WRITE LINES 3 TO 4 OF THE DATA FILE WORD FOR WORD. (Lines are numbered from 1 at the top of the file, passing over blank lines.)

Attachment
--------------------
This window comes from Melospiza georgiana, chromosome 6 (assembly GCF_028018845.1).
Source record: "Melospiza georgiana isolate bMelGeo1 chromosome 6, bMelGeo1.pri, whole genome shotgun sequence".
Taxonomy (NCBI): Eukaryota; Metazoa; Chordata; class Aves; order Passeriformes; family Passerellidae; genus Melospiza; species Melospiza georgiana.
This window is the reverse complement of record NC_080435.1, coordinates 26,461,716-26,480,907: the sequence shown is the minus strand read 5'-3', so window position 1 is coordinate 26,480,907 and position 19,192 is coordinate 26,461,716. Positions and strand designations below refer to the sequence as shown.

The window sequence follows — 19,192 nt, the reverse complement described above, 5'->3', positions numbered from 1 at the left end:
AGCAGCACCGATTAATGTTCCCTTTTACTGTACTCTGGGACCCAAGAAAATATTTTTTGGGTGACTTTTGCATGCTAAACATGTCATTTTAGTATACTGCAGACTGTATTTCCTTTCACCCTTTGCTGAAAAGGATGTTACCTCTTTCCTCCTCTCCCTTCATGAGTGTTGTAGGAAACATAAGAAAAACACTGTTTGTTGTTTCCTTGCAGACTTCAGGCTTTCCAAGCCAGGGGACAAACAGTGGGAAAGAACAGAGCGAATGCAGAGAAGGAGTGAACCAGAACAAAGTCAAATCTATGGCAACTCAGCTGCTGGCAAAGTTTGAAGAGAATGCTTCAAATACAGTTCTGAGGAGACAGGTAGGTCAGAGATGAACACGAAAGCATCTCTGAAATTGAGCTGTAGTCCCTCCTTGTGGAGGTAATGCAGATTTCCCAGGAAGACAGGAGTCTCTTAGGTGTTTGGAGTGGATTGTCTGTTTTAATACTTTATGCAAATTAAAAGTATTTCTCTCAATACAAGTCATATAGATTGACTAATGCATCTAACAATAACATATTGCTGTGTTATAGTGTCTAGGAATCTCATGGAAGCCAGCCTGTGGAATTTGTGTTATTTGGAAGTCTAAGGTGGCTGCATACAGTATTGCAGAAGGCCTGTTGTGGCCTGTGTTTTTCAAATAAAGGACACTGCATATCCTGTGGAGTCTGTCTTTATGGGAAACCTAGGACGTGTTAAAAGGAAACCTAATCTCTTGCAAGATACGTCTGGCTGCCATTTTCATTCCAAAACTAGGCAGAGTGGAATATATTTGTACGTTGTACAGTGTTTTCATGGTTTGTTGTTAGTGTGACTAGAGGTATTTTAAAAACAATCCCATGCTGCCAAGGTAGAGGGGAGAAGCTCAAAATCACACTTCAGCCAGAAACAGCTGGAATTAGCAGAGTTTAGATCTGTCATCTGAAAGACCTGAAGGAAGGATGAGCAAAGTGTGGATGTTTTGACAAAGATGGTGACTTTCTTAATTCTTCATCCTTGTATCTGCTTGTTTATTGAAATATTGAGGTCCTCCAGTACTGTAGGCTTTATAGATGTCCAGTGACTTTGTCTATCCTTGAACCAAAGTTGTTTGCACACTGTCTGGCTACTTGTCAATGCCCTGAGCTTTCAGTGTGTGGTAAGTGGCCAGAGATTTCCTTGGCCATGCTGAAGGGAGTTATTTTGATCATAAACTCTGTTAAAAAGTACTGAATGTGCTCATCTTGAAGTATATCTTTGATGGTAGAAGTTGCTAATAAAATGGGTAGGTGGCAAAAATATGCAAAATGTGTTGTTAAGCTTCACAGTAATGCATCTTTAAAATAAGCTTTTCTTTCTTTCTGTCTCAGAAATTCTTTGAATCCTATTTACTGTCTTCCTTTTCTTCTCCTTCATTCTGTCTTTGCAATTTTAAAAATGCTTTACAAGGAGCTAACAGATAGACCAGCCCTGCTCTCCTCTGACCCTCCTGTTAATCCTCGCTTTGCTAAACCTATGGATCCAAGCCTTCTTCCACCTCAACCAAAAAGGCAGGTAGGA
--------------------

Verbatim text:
Taxonomy (NCBI): Eukaryota; Metazoa; Chordata; class Aves; order Passeriformes; family Passerellidae; genus Melospiza; species Melospiza georgiana.
This window is the reverse complement of record NC_080435.1, coordinates 26,461,716-26,480,907: the sequence shown is the minus strand read 5'-3', so window position 1 is coordinate 26,480,907 and position 19,192 is coordinate 26,461,716. Positions and strand designations below refer to the sequence as shown.